Frölicking trails since 2010

Frölicking trails since 2010
Frölicking trails since 2010

Monday, April 6, 2015

Jbob's Hagg Lake 50k/25K - February 14/15 2015

I hate this race, but I Love this race.

Moe, Shane, Megan, Gordo, and me!
Photo by Lisa Kroth.

Every time someone asks me about the Hagg Lake races, I usually respond with something synonymous with "self-inflicted torture". The race in 2014 was by far the worst I've felt after any race (including the 100 mile races I've finished), because it was so muddy and I was pulling muscles and bruising my feet while trying to finish in the top 3 men.  This race demands a certain respect for the course, because in poor conditions you simply can't run over stumble-fuck your way through it.

Moe and his Larry 5.
Photo by 
Kristen Nelson.
That said, there's a growing number of people who are not only running the 50k on Saturday, but they are coming back the next day to run the 25k as well. Why is that? Some do it to earn the coveted growler of beer awarded to those completing the Double. Others do it...well, let's just say most people do it for the growler. This year would mark the 5th consecutive Hagg Lake Double finishes by Moe Codino, and it would have been Larry Stephens' 5th year as well.

Gordo with his Larry 5.
Photo by 
Kristen Nelson.
Unfortunately, Larry was unable to make the starting line due to a serious injury he incurred just weeks earlier. To honor Larry and symbolize how much he means to this race and community, Moe decided to run with "Larry 5" written on his body. This trend caught on, and many other runners wrote Larry 5 on various parts of their body in support. Some runners also wrote Desiree Marek's name on their bodies because she was also injured and couldn't race the Hagg Lake Double. This running community is super close, and it continues to inspire me how everyone supports one another through both victories and temporary defeats.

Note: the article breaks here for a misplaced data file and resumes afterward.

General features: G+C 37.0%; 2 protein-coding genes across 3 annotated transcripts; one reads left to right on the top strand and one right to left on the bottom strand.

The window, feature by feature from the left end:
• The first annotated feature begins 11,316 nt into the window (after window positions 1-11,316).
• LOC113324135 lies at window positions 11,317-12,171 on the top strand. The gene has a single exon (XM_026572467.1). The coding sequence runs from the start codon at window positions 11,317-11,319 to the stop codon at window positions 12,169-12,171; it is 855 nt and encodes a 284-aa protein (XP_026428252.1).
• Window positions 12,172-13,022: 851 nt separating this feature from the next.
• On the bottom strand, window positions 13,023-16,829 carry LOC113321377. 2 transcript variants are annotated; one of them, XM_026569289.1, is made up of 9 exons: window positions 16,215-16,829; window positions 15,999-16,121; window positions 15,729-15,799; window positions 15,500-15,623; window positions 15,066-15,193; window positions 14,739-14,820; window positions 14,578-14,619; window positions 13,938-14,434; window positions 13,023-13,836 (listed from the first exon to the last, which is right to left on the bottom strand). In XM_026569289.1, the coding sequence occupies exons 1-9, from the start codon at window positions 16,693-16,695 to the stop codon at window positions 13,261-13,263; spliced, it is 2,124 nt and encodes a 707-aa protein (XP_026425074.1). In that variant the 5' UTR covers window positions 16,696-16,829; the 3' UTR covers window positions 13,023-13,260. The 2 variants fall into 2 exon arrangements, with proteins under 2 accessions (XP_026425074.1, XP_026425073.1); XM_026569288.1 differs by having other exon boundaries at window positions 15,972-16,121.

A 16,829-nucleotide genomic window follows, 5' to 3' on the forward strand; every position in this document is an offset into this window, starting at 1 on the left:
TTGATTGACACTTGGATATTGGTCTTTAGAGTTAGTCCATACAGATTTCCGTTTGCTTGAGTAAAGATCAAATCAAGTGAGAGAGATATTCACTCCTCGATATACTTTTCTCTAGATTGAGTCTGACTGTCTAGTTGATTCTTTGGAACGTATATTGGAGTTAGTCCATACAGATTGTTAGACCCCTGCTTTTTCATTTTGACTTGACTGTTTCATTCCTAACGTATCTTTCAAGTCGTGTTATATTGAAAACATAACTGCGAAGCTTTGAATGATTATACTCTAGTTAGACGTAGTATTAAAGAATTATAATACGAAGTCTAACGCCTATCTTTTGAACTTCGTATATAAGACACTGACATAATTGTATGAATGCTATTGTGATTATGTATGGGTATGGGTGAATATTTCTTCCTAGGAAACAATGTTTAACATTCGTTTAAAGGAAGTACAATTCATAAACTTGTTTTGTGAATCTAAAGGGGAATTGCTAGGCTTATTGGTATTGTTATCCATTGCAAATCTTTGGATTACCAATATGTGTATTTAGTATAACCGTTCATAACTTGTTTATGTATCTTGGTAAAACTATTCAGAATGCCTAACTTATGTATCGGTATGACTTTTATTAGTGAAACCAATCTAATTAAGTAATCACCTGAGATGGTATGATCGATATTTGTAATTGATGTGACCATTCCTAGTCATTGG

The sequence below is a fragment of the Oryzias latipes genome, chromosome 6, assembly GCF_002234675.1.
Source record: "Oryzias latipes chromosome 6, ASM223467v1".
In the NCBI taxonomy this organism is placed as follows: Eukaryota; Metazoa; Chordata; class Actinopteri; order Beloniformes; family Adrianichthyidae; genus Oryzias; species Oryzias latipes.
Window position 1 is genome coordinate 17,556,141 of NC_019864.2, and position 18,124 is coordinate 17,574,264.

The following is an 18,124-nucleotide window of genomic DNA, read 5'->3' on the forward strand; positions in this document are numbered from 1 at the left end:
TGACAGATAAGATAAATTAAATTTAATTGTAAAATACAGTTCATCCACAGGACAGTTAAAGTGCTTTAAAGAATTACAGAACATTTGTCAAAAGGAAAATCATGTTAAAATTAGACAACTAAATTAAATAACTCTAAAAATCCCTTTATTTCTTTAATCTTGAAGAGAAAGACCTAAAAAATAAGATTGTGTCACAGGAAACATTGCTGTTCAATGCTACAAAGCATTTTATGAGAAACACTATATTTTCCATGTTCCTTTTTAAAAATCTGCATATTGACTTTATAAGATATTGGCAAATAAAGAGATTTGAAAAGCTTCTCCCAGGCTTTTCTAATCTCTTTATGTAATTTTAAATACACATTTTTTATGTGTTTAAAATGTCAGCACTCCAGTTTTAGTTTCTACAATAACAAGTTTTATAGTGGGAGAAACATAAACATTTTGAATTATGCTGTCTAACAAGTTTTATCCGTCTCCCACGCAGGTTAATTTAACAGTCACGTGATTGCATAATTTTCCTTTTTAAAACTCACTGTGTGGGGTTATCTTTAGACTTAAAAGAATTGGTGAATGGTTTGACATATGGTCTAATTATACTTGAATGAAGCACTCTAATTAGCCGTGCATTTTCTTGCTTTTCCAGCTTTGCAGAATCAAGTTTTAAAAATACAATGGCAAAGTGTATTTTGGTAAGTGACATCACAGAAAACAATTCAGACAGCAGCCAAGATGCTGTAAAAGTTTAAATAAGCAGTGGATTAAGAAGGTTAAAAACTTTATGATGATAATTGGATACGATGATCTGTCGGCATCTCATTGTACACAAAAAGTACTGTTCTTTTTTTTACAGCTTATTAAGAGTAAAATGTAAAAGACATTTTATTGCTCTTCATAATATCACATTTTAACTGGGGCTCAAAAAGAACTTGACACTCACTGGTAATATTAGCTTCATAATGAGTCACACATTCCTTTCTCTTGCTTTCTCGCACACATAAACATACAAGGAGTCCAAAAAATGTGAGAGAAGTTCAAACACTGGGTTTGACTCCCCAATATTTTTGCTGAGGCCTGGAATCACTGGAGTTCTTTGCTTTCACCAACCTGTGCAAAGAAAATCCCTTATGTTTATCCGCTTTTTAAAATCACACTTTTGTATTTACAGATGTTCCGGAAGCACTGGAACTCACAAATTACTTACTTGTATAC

Moe's Legs. Photo by Jeff Fisher.


Course Description: A short out-n-back up a gravel hill, followed by 2 laps around Hagg Lake. Here's a video of the course in wet weather.


Photo by Kristen Nelson.
The course started with swift running up the gradually steep gravel roadway. Surrounded by good company and fast runners, we ran as a group for the most part. After the turnaround, we galloped down the hill like wild stallions, running 6 abreast at one point while chatting and cracking jokes. Once we reached the single track trail, we ran in a party train led by Jeremy Tolman.

Jeremy leading the train.
Photo by 
Kristen Nelson.
Now, Jeremy was feeling rather fresh this fine morning...shitballs. He led a pace that was reasonable for any All American steeple chaser and a sub 4-minute mile runner, which he was in his college days. But for a guy like me, my heart rate was uncomfortably high. Even Zach Gingerich (Badwater 135 and Arrowhead 135 champion) was like "are we starting out a little fast"? Probably. Yes. Ugh. Jacob Puzey didn't start this fast last year. I miss that guy.

The trail around Hagg Lake this year was drier than most, which translates to faster race times. In years like this, the podium finishers seem to always be the runners that start out fast and hold on the longest. Being 1 of the 8 front runners in this race, I decided to see if I could hold on. My high heart rate was concerning, and it felt unsustainable for a self-predicted 4 hour finishing time. Only time will tell.